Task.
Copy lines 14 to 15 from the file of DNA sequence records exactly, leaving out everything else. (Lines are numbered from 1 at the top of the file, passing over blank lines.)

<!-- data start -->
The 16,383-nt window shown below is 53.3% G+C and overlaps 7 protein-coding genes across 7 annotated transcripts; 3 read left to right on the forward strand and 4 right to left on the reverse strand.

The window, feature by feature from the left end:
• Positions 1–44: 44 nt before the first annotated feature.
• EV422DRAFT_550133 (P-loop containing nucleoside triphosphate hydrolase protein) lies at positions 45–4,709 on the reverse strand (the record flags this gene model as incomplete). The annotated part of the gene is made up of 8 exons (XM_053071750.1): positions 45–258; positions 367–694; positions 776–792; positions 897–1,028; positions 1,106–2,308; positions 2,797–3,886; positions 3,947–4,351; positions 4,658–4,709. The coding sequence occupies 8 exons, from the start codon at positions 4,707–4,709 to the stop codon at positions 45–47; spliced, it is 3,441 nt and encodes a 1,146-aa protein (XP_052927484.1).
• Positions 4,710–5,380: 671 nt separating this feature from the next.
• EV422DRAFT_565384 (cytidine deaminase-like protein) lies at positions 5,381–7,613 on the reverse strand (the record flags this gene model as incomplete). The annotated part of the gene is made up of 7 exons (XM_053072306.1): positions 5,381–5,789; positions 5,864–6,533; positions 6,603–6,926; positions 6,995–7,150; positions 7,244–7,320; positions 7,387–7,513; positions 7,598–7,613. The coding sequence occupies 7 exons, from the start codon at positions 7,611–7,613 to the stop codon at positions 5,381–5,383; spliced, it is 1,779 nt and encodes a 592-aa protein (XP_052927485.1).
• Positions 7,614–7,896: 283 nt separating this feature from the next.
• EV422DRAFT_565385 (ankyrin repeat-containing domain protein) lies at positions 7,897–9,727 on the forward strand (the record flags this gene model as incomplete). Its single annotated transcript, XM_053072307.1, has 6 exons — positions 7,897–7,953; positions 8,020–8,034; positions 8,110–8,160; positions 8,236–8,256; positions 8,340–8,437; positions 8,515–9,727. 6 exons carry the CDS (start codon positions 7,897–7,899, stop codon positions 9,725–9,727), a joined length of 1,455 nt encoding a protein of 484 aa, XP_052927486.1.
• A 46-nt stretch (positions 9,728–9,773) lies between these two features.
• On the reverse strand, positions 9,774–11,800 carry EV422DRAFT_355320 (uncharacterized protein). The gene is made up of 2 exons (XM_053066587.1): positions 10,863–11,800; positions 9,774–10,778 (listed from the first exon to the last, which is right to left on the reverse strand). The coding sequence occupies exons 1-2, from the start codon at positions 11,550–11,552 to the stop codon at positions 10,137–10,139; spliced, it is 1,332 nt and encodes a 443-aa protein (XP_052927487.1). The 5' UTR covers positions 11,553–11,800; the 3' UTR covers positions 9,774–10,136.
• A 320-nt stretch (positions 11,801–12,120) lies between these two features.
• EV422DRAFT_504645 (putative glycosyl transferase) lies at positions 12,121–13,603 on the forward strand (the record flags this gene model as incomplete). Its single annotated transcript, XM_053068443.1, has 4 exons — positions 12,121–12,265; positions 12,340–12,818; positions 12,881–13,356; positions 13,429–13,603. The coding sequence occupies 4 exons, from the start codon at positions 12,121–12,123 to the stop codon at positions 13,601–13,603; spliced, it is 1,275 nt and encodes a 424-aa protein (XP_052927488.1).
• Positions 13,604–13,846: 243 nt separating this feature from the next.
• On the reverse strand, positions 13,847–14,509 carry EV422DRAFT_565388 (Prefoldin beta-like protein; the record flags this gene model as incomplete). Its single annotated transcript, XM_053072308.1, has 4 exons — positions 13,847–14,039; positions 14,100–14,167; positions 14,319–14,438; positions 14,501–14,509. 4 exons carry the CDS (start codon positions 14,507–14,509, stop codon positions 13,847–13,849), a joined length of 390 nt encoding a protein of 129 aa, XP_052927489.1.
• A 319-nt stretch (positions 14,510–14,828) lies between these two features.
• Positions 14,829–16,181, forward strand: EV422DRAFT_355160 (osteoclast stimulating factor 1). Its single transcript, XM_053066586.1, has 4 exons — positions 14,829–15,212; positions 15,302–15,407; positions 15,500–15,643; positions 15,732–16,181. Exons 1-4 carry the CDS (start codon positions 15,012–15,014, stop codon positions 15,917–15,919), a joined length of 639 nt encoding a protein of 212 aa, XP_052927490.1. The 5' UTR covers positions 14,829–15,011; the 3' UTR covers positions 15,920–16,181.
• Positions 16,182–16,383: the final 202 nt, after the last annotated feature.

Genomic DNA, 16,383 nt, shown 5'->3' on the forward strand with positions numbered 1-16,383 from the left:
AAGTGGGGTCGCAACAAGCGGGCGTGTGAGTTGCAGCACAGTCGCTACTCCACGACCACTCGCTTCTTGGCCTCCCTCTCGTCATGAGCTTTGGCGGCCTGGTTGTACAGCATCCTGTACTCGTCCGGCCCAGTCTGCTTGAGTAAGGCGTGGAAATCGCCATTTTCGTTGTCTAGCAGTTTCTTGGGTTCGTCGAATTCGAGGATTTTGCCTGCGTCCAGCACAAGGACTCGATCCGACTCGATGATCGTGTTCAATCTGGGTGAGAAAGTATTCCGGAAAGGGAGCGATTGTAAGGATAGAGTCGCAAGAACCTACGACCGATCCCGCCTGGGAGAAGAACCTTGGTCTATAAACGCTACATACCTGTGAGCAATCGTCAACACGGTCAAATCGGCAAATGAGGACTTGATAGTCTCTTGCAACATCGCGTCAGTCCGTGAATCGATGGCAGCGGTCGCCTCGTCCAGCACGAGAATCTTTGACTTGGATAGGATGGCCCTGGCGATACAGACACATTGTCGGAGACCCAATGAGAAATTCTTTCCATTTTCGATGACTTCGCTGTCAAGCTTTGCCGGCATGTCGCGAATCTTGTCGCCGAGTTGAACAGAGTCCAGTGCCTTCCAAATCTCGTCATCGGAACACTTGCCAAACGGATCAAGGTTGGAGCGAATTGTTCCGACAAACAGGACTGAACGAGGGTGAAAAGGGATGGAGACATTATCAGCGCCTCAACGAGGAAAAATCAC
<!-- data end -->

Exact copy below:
• On the reverse strand, positions 13,847–14,509 carry EV422DRAFT_565388 (Prefoldin beta-like protein; the record flags this gene model as incomplete). Its single annotated transcript, XM_053072308.1, has 4 exons — positions 13,847–14,039; positions 14,100–14,167; positions 14,319–14,438; positions 14,501–14,509. 4 exons carry the CDS (start codon positions 14,507–14,509, stop codon positions 13,847–13,849), a joined length of 390 nt encoding a protein of 129 aa, XP_052927489.1.
• A 319-nt stretch (positions 14,510–14,828) lies between these two features.